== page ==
Since – due to the the pandemic- we were not heading to Florida for the cold months, several decisions had to be made – some were of consequence, some not so much. As I have previously blogged, visible from our kitchen, we have for years had a hummingbird feeder hanging from a pole in the small garden area next to our patio. The feeder gives us much pleasure from early Spring till the cold of Fall. Ever since our son-in -law Paul introduced us to hummingbirds a number of years ago we have been hooked on these smallest of birds. When the hummingbirds leave we have left up the feeder until our Florida departure because “a” the feeder is attractive and “b” because “why not” – what else would we put there. A couple of Christmas times we did try replacing the feeder – putting on its pole a Christmas wreath which was appropriate during the Christmas season extending till early January when we left for Florida.
Now in pandemic time we decided we needed a more long term something to hang from the pole. And since the hummingbird feeder gave us so much pleasure why not try a regular bird feeder. In late October we hung the first feeder. Initially we moved the pole farther from the house thinking that if we wanted to attract some of the colorful birds who occasionally paid a visit to our yard, we couldn’t have the feeder too close to the house. Closeness to the house was not an issue for the hummingbirds but we thought it might be an issue for the bigger birds. After a slow start the word must have gotten out in the bird world that our yard was the place to come for good dining.The bird feeder got so much action that we felt we were missing out on not being able to see our bird visitors up close. In early November we bought a smaller feeder and put that next to the patio. We didn’t realize that that the cylindrical, supposedly squirrel resistant feeders -which might look alike – actually came with feeder apertures for different size birds. The second feeder we soon learned was for smaller birds. Now this feeder got so much action from the smaller birds, we decided to also move the first feeder to the patio garden so the bigger birds who were somewhat comically attempting to eat from the second feeder would leave that for the smaller birds. Closeness to our house was not an issue for any of the birds – big or small. We also added a suet feeder for the birds dining pleasure.
I like to think of last three months as our bird honeymoon period. We were treated to such an array of cardinals, bluebirds, yellow birds, wrens, woodpeckers and mystery birds whose names we didn’t know. Mystery birds led to our buying the Field Guide to the BIRDS OF EASTERN North America by National Geographic and the Field Guide Birds of Virginia – both excellent resources that have given us more background on the birds we recognize and help us to identify the birds we do not know.
I have always loved blue birds but could never attract them to our backyard. We even bought a special blue bird house that supposedly would entice the blue birds, but no luck. When the bird feeders went up the blue birds came. It made me wonder if there was some kind of life lesson that was to be learned from the arrival of the blue birds. When I wanted them so badly they never came. When I stopped focusing on them and just generally wanted to attract the bird population, they came. Seeing these beauties up close has been such a treat – their vibrant blue color stands out.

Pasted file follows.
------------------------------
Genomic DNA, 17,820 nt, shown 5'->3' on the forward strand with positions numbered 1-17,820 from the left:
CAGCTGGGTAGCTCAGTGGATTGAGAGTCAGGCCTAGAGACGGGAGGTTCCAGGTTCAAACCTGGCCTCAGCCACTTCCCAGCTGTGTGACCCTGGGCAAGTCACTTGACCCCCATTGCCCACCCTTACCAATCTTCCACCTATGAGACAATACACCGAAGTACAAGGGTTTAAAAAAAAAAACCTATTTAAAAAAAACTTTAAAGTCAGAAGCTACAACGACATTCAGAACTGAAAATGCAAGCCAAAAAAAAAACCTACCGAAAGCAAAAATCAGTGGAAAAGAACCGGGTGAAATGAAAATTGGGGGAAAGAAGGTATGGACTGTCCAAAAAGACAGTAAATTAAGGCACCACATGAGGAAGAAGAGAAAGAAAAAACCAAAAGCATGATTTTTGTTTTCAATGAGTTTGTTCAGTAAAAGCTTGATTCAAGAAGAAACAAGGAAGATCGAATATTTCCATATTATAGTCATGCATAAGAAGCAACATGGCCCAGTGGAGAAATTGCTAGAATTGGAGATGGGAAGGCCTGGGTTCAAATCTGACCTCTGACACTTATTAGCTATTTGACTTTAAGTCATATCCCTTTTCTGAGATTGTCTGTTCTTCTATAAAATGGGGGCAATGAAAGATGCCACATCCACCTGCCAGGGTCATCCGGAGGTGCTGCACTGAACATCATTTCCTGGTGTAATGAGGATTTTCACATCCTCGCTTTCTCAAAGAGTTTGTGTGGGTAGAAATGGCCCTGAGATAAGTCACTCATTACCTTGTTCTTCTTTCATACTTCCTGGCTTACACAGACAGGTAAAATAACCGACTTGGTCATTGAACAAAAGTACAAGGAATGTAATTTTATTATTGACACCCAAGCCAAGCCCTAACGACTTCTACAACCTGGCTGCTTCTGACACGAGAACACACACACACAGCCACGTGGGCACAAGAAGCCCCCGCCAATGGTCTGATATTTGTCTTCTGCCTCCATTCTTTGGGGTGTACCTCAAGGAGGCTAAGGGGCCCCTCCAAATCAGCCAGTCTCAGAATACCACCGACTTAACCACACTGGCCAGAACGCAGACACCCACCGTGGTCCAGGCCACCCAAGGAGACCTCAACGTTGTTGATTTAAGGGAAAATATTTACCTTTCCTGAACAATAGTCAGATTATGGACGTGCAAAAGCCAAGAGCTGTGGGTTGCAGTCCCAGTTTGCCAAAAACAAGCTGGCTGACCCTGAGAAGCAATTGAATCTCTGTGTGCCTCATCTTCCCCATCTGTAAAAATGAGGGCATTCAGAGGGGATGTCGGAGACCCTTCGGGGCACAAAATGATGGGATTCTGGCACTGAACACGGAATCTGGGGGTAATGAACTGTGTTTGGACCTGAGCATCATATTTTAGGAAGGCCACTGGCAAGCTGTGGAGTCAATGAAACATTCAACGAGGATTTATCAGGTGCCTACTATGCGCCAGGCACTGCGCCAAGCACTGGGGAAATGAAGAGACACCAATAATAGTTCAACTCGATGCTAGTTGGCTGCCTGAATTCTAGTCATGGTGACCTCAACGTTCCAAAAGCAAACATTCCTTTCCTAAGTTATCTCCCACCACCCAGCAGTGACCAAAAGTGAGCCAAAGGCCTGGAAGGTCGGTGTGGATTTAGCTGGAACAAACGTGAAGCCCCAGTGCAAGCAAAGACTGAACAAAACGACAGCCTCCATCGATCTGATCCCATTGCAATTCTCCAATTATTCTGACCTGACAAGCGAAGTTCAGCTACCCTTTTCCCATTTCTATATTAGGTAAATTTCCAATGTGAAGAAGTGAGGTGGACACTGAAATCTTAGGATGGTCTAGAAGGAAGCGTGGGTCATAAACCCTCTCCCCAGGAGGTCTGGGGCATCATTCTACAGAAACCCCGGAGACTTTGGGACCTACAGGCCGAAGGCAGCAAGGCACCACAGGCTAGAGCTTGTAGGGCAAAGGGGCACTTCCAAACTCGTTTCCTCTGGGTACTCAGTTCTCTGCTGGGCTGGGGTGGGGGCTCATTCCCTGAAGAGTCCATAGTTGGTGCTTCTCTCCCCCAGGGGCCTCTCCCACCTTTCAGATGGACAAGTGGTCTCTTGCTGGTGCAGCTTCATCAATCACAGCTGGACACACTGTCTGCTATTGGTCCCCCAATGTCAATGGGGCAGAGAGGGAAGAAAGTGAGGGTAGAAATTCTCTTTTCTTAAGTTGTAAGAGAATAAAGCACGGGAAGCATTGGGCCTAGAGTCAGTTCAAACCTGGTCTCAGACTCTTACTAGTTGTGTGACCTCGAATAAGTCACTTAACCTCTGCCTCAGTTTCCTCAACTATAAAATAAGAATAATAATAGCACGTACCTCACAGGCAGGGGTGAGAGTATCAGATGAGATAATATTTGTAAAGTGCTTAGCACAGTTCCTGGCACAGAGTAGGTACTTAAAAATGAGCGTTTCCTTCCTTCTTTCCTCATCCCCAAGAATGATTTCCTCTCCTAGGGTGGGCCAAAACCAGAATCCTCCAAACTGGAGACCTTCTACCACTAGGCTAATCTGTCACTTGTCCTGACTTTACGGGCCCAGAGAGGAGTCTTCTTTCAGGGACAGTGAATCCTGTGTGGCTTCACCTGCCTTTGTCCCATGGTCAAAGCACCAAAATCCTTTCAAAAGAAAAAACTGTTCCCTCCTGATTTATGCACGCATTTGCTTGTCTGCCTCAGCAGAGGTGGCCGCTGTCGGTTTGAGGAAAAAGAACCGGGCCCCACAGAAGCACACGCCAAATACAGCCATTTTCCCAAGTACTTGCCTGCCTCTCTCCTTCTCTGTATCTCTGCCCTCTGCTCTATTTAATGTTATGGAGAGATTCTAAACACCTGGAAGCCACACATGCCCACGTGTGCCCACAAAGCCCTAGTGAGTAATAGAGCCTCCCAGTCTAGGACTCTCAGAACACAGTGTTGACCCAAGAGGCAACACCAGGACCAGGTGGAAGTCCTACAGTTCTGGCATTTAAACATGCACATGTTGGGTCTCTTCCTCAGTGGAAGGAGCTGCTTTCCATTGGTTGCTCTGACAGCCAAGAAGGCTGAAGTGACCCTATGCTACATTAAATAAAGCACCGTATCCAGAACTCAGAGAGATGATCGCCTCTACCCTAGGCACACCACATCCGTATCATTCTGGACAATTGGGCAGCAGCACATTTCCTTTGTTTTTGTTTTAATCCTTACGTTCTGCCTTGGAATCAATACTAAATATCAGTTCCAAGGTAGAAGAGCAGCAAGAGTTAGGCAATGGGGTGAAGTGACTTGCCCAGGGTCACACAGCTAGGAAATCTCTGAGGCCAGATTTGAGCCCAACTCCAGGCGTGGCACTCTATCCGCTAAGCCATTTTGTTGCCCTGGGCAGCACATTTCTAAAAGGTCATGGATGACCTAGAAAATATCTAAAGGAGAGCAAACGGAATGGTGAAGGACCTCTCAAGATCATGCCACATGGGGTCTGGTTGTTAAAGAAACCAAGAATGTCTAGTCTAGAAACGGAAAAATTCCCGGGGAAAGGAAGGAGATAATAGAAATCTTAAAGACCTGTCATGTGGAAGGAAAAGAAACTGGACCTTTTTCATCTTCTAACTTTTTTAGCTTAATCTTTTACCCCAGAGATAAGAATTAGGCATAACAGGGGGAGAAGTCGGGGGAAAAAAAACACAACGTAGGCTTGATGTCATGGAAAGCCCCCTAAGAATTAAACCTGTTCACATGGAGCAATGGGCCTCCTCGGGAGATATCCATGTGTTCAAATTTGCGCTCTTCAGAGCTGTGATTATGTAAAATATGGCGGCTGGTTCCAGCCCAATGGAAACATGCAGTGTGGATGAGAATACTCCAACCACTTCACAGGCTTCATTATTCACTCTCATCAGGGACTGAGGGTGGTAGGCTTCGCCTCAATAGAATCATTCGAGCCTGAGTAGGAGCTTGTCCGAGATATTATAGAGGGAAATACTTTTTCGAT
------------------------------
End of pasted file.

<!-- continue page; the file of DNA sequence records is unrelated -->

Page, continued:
The only blight on our bird “honeymoon ” was the tenacious persistence of the squirrels as they worked to empty the feeders. Squirrels are incredibly athletic and persistent with an amazing ability to shimmy up the bird feeder pole. We have taken to greasing the poles. I must confess to a feeling of tremendous pleasure one afternoon when after a thorough pole greasing I looked out and saw a squirrel laboriously working his way up one of the poles and just as he reached the feeder, he slid down backwards. And then he just scampered away.
Toward the end of January our bird “honeymoon ” came to an end. The backyard was invaded by what we think are grackles – and more specifically – after consulting our reference books – the common grackle. They arrive in flocks, sometimes there are as many as twenty, descending on the two feeders and devouring all the seed in short order. In the past two weeks we have gone through a fifteen pound bag of wild bird seed. Not only are the grackle invasions pricy but they chase away the precious bird population that we have been enjoying so much.
Fortunately the grackles are very skittish – all we have to do is knock at the windows or start to open the kitchen door and they fly into our trees – waiting till they think the coast is clear. Now it is great that the grackles are so easily scared off but the problem is they are quick to come back. We could easily turn into full time grackle police as we work to retain our backyard bird sanctuary.
Part of life is making decisions about how we spend our time. As we get older time becomes even more precious. Standing guard against the grackles is not my ideal way to spend time. Life offers so many possibilities for time spending : being present to family and friends, church involvement, political involvement, playing golf and bridge, taking long walks, reading , writing – the list goes on. I like to ponder the words of Robert Louis Stevenson, ” Don’t judge each day by the harvest you reap but by the seeds you plant”.